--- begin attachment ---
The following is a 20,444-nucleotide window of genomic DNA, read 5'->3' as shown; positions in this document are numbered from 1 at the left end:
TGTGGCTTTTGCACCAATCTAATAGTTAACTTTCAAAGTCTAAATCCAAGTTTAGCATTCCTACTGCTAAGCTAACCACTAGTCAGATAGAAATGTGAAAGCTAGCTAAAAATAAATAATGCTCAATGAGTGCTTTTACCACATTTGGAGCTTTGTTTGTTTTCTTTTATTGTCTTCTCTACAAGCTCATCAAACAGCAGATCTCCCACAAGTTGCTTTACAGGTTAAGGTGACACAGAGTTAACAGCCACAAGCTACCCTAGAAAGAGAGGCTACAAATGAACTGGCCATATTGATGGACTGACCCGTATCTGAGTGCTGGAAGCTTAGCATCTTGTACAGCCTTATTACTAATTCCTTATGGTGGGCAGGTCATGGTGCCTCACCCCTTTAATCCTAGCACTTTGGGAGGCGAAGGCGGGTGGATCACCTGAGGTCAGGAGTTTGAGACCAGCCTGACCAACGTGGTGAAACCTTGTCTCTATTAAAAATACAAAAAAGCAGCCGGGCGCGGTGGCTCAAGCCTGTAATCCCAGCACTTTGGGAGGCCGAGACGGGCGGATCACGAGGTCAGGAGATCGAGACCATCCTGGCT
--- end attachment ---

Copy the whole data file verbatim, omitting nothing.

The following is a 20,444-nucleotide window of genomic DNA, read 5'->3' as shown; positions in this document are numbered from 1 at the left end:
TGTGGCTTTTGCACCAATCTAATAGTTAACTTTCAAAGTCTAAATCCAAGTTTAGCATTCCTACTGCTAAGCTAACCACTAGTCAGATAGAAATGTGAAAGCTAGCTAAAAATAAATAATGCTCAATGAGTGCTTTTACCACATTTGGAGCTTTGTTTGTTTTCTTTTATTGTCTTCTCTACAAGCTCATCAAACAGCAGATCTCCCACAAGTTGCTTTACAGGTTAAGGTGACACAGAGTTAACAGCCACAAGCTACCCTAGAAAGAGAGGCTACAAATGAACTGGCCATATTGATGGACTGACCCGTATCTGAGTGCTGGAAGCTTAGCATCTTGTACAGCCTTATTACTAATTCCTTATGGTGGGCAGGTCATGGTGCCTCACCCCTTTAATCCTAGCACTTTGGGAGGCGAAGGCGGGTGGATCACCTGAGGTCAGGAGTTTGAGACCAGCCTGACCAACGTGGTGAAACCTTGTCTCTATTAAAAATACAAAAAAGCAGCCGGGCGCGGTGGCTCAAGCCTGTAATCCCAGCACTTTGGGAGGCCGAGACGGGCGGATCACGAGGTCAGGAGATCGAGACCATCCTGGCT